New Jersey Now Requires Additional Paid Family Leave

Author:Ms Amy J. Traub, Fanny A. Ferdman, Amanda L. Van Hoose Garofalo, Saima Z. Sheikh, Shawn Butte, Paul Rosenberg and Tracy Cole

New Jersey's Family Leave Act (NJFLA), which is similar to the federal Family Medical Leave Act, provides up to 12 weeks of protected, unpaid leave per 24-month period to care for a family member with a serious health condition. For nearly a decade, New Jersey's Temporary Disabilities Benefits Law (NJTDBL) has permitted a vehicle for payment during a NJFLA leave, among other leaves, but recent amendments vastly expand the provisions of NJFLA, NJTDBL and the New Jersey Security and Financial Empowerment Act (NJSAFE). The amendments expand upon the employees who are eligible for NJFLA leave, the amount of leave an eligible employee can take, the amount of benefits an eligible employee receives while on leave and the definition of family member.

Coming soon

On June 30, 2019, the amendment expands the definition of who is eligible for NJFLA leave to employees employed by employers who employee 30 or more employees - down from the 50 or more employees currently required.

Currently, the NJTDBL provides employees with up to six weeks of benefits (or 42 days of intermittent leave) while on qualified leave, and the benefits paid are two-thirds of their pay, up to $600 per week. Effective July 1, 2020, the amendment increases the benefit time under NJTDBL to 12 weeks per year (or 56 days of intermittent leave) and increases the payment during leave to 85 percent of their salary, up to $860 per week. Additionally, as of July 1, 2019, employees will no longer be required to wait one week before NJTDBL benefits are available and instead will be eligible to receive NJTDBL benefits immediately upon taking a qualified leave. The increases in benefits will continue to be funded by payroll deductions.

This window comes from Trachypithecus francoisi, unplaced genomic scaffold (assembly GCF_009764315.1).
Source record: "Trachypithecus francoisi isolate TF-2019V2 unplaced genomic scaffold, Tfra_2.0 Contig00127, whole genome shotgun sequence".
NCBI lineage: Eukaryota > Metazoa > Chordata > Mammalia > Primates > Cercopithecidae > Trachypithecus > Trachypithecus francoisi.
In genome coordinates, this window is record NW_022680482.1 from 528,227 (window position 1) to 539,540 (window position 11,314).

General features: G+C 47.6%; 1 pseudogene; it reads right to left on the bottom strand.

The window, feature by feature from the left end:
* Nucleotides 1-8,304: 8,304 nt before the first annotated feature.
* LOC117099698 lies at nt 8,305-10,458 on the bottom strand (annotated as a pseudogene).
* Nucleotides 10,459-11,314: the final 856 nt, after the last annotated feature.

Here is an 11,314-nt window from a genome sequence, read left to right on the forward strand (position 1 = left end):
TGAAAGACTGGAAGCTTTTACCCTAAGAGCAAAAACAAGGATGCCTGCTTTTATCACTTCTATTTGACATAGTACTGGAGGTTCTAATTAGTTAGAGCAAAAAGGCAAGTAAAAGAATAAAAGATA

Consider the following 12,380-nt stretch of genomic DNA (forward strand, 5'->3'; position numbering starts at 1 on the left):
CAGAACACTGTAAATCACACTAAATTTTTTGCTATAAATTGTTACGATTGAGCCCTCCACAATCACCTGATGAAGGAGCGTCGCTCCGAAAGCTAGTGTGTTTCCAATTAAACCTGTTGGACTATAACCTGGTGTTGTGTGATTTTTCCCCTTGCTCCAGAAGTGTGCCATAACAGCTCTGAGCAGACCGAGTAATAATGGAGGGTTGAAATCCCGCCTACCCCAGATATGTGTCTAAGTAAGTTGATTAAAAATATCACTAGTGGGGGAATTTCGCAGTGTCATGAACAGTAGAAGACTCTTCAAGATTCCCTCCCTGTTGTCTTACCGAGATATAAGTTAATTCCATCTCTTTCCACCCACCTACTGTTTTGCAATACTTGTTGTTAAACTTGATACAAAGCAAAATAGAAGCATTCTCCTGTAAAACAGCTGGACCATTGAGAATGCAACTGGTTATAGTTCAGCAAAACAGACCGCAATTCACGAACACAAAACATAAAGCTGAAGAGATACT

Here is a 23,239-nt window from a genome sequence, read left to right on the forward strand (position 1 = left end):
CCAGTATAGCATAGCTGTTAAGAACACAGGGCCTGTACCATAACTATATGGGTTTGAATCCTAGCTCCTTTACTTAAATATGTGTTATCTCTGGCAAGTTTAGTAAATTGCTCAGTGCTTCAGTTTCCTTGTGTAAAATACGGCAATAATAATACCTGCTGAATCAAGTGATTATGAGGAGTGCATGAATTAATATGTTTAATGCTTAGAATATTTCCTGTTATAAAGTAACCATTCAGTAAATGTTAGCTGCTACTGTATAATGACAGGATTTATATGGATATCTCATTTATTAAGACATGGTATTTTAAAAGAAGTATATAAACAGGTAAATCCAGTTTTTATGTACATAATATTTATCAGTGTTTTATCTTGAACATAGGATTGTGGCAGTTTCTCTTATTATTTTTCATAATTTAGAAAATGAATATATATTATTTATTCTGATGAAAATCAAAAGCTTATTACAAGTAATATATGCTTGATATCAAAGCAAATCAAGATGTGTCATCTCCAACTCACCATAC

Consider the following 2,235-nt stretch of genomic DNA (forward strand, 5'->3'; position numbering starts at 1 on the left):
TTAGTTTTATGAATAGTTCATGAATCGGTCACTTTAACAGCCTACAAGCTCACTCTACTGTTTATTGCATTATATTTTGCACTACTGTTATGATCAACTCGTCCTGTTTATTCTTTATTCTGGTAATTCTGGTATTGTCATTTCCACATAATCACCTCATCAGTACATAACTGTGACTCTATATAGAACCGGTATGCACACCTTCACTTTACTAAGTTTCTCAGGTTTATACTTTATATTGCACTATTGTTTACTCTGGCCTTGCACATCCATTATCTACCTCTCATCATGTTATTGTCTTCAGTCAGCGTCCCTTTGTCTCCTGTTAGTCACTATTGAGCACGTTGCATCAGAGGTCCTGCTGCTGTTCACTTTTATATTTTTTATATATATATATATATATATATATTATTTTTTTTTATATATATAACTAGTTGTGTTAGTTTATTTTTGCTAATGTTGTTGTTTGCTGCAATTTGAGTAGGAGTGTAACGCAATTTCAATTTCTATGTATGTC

Effective immediately

The amendment also expands the definition of a family member under NJPFLA, NJSAFE and NJTDBL. Domestic partners, foster children, children born via surrogate, siblings, grandparents, grandchildren and parents-in-law all have been added to children, parents, spouses and civil union partners, who previously were covered. Additionally, the amendment adds the increasingly popular catchall for the definition of family member: "any other individual related by blood to the employee, and any other individual that the employee shows to have a close association with the employee which is the equivalent of a family relationship." This expanded definition permits almost anyone to qualify as a family member...

To continue reading